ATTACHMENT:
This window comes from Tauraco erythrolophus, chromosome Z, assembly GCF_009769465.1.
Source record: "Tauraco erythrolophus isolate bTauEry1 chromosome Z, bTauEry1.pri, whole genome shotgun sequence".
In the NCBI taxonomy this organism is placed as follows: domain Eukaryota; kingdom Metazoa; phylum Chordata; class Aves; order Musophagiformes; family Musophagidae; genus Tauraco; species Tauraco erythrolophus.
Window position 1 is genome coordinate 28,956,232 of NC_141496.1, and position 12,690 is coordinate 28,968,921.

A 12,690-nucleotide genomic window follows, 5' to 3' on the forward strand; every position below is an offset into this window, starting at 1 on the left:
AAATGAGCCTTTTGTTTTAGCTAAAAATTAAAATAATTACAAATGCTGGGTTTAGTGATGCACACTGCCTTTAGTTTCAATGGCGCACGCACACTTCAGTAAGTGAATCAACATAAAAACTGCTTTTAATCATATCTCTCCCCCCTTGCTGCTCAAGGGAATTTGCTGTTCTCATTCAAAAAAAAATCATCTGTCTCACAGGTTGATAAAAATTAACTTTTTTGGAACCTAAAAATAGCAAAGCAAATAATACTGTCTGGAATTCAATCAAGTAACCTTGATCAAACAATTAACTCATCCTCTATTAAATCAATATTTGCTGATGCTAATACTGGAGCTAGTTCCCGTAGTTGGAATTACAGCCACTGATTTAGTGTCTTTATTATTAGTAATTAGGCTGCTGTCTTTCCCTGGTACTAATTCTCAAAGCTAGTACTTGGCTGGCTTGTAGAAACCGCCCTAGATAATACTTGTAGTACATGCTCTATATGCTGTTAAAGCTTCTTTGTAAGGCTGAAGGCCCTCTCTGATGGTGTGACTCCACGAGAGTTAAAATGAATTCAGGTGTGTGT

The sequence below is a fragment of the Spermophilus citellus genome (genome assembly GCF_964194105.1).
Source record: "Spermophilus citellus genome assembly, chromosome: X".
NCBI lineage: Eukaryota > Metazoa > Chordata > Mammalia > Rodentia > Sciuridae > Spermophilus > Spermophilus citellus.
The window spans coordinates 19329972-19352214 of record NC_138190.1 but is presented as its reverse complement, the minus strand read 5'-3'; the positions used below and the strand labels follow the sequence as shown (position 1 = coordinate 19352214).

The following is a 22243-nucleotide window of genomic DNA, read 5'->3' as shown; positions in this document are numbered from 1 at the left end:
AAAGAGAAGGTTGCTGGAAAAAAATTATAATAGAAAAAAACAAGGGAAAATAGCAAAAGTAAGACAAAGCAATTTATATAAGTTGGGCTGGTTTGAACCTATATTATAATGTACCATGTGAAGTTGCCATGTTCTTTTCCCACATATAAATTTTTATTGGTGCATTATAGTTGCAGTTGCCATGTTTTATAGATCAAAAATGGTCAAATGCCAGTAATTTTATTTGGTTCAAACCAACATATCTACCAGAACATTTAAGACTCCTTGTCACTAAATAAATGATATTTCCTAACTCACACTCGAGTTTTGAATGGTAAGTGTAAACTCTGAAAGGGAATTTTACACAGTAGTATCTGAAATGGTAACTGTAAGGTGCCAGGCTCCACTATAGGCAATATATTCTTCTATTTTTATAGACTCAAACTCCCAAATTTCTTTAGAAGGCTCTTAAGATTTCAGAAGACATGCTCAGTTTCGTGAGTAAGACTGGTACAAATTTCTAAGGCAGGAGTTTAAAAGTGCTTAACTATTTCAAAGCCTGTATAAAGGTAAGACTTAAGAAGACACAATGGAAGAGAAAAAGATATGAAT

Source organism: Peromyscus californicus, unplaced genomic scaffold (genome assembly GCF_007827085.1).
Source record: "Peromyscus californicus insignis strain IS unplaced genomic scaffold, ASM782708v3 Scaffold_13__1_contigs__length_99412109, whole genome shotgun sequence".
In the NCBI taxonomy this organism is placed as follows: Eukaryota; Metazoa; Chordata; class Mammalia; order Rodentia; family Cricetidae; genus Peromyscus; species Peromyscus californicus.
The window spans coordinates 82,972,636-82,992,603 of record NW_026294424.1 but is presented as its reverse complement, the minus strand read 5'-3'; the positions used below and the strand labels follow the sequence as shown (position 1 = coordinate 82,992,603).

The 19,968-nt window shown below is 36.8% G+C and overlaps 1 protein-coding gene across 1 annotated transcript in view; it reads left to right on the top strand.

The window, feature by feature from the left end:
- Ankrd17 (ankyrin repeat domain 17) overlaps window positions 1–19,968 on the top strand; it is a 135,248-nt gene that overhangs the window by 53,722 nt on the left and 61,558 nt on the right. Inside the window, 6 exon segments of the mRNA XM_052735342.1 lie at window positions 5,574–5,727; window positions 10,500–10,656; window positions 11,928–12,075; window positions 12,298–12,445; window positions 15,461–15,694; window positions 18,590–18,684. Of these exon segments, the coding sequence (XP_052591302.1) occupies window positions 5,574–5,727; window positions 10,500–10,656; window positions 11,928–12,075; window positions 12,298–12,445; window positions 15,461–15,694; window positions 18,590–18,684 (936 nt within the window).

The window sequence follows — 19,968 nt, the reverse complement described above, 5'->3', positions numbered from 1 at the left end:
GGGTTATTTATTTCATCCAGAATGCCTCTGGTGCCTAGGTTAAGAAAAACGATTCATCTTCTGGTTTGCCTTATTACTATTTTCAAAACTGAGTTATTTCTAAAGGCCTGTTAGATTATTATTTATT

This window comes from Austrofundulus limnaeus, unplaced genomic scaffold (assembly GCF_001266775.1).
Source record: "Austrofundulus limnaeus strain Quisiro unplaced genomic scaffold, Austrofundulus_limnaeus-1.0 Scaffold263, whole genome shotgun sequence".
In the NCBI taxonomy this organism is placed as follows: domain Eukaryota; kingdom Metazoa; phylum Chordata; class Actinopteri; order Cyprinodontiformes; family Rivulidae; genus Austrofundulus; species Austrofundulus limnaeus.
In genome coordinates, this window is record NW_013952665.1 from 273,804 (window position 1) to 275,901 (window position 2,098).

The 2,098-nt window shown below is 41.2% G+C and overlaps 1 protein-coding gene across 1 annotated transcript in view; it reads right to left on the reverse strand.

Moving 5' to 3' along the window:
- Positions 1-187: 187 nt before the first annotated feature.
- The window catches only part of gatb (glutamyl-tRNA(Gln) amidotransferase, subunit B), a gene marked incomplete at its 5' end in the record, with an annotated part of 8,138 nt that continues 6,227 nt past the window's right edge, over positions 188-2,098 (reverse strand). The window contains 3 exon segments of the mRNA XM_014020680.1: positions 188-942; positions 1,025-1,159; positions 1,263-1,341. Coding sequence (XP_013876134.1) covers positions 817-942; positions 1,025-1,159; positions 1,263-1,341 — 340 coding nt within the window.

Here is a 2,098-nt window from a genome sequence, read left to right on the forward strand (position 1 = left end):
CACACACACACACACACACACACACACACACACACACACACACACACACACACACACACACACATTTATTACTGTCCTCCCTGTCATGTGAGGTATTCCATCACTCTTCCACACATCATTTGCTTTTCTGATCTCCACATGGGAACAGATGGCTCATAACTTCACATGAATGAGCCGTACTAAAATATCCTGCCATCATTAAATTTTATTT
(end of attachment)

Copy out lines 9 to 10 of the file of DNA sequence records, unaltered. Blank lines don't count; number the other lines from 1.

NCBI lineage: Eukaryota > Metazoa > Chordata > Mammalia > Rodentia > Sciuridae > Spermophilus > Spermophilus citellus.
The window spans coordinates 19329972-19352214 of record NC_138190.1 but is presented as its reverse complement, the minus strand read 5'-3'; the positions used below and the strand labels follow the sequence as shown (position 1 = coordinate 19352214).